“Hey Mum, they thought I was the Big Bad Wolf”

A little while ago Alex and I were at a local bike track, this track is near the river, overgrown and wild.   There are two bike tracks next to each other, and this day Alex had decided to ride on the overgrown one.     I was sitting on one of the jumps so I could see him but also relax in the sun.     I watched a group of children and adults walking along the track above us and then turn and head down to towards the adjacent bike track.   It’s not often that we would encounter others at this track during the week.

After a while, I heard giggling and screaming and two girls, sticks in hand lept over the large bank at the end of the track and skidded down our side sending out a huge puff of dirt, they were barefoot and completely oblivious to us. It was quite out of the norm so I sat there watching them.    As they reached the bottom they saw Alex riding his bike, he had also noticed the girls and had come to a stop and stood there staring at them.   The girls had then tucked themselves inside the wall of another dirt bank and sat there for a while peeking out and talking.   Within minutes, they jumped up and ran back up the bank, looking back at Alex and glaring at him like he was a monster.

Alex peddled over to me and said he had heard their conversation. “Mum, they said I was the Big Bad Wolf”!

It then struck me as to what I had just witnessed, and that these two girls, were completely absorbed in their imaginative play and game.

I have often pondered that encounter, it made me so incredibly happy that I was able to experience it in all its beauty, but it also made me very sad because it’s not often that you see children so immersed in their imaginative play while outdoors.   When our children are out at parks they are often there for a specific task, be that a walk, a bike ride, to play on the equipment or with toys. These days our parks are not designed for children to go into their own world and imagination.

When you are able to watch children fully immersed in their imaginative play like the girls above, you start to wonder why we as adults are so quick to entertain our children with fun parks, movies, toys, lessons and STUFF.  As adults we seek things that have a learning outcome, falling to the pressures to extend our children’s worlds every second of the day. Do Children have time to play these days?

Going back to sitting on that jump within the dirt bike track, I ask myself some questions.  How many times have we overlooked the two girls running up and down the bank?  How many times have we made a move and interfered with the situation, by talking or telling the story before it unfolded?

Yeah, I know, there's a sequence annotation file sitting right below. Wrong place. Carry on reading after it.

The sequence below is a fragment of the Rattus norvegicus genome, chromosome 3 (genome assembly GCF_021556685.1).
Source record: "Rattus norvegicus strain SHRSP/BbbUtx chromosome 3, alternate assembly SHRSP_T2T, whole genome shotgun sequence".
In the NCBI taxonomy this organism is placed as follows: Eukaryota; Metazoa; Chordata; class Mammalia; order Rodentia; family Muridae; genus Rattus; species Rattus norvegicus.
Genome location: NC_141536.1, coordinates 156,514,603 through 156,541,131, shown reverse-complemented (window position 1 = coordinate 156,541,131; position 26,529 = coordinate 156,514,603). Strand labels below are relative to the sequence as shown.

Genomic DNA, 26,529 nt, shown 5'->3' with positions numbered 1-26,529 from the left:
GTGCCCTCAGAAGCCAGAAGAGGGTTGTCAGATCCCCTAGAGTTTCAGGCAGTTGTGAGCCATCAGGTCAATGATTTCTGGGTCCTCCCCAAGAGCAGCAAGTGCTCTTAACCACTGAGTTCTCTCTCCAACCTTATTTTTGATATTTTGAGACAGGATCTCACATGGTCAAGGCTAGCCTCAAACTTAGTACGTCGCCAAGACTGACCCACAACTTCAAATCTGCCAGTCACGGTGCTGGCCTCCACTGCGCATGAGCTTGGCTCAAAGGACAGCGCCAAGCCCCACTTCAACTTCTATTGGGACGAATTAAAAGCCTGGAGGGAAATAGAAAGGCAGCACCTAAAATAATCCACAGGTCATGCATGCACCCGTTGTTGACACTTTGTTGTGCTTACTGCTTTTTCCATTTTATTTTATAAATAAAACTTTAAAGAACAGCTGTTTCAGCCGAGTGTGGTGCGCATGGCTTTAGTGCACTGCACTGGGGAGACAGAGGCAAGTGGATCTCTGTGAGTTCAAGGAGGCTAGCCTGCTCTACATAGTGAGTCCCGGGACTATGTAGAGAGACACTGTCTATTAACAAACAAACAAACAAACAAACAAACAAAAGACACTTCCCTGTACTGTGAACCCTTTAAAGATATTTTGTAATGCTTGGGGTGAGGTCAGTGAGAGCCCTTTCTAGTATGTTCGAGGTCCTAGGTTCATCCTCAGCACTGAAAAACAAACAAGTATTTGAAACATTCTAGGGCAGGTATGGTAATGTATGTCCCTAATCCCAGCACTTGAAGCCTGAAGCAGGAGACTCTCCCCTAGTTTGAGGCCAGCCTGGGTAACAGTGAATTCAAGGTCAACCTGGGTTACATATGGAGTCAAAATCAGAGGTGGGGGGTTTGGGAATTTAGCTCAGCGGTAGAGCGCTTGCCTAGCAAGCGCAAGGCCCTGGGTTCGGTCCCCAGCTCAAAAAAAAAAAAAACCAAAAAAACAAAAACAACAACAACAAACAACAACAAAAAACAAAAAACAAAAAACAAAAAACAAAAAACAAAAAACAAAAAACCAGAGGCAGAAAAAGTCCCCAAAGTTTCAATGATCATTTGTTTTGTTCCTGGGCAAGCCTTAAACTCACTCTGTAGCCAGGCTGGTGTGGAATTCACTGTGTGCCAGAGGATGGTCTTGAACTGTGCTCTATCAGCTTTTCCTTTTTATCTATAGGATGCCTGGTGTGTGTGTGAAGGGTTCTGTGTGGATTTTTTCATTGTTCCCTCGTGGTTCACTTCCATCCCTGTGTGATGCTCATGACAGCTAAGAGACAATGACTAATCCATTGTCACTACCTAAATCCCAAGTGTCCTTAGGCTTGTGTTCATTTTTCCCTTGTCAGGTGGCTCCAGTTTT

In that single moment,  all three children were learning valuable life skills such as problem-solving, coordinating themselves, cooperating and thinking flexibly?  How many times would’ve we just waved it by as “children just playing?”

“Children learn as they play. Most importantly, in play, children learn how to learn”        –  O Fred Donaldson


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Going Against the Grain

Over the past few weeks, my newsfeed on Facebook and Instagram has been flooded with photos of five-year-olds in their slightly too big school uniforms, smiling for the camera as their parents eagerly celebrate their child’s first day of school.

Before I had children I heard a colleague speaking about a friend who was sending their son to a Kindergarten that children ‘Just Played At’.  I remember quite vividly scoffing at the idea and thinking to myself, well I would never do that, why would you disadvantage a child like that.   It’s interesting how much our thinking changes when we have children and what comes naturally to us as parents changes our thoughts and views of the world around us.  However, I do know that many people think exactly like my pre-children thinking.  My hope and dream is that one day that will change.

I’m not going to lie, it’s not been an easy decision to make, even though I am comfortable with our decision that Alex will not start school at five, I am still human and it can be very hard to just switch off from what is “normal”.    Along with the various children on my Facebook feed, it’s been harder to see a number of Alex’s friends heading off to school, although I do have to remember that these children are in fact 6-12 months older than Alex, so we are very lucky that starting school later is quite normal in our lives.

I have been asked many times over if I will change my mind and send Alex to school when he turns five.   I think the hardest part of this is actually explaining myself over and over.  The other difficulty is having to listen to people justify their own choices to send their children to school at five when I think they would have preferred to keep them in Kindergarten.   I actually wonder if many people would choose to wait if there were more Kindergartens that were open and supportive of having children stay on past their fifth birthday.   Although many places say they do allow children to stay on, this is only lip service.    To really be supportive of children staying on after they turn five, there needs to be a culture within the kindergarten that needs to be nurtured, not just some words on a sign or the enrolment booklet.

Thankfully for us, Alex started at a Kindergarten that was fully supportive of children staying until they were six years of age and they encourage this.  At the time he started I wasn’t quite aware that we would go down that road, all I knew is that I wanted Alex to be able to Play in a beautiful and rich natural environment.    I think when people hear about a Kindergarten where children ‘play all day’, they think that the children run ruckus and the teachers sit back in a chair talking and drinking coffee.   This is far from what it is like.

Alex’s teachers are present all the time, they just aren’t crowding the children, commentating on their play, fixing their problems or putting in them up in the tree when they can’t climb it but are desperate to be up there with their friends.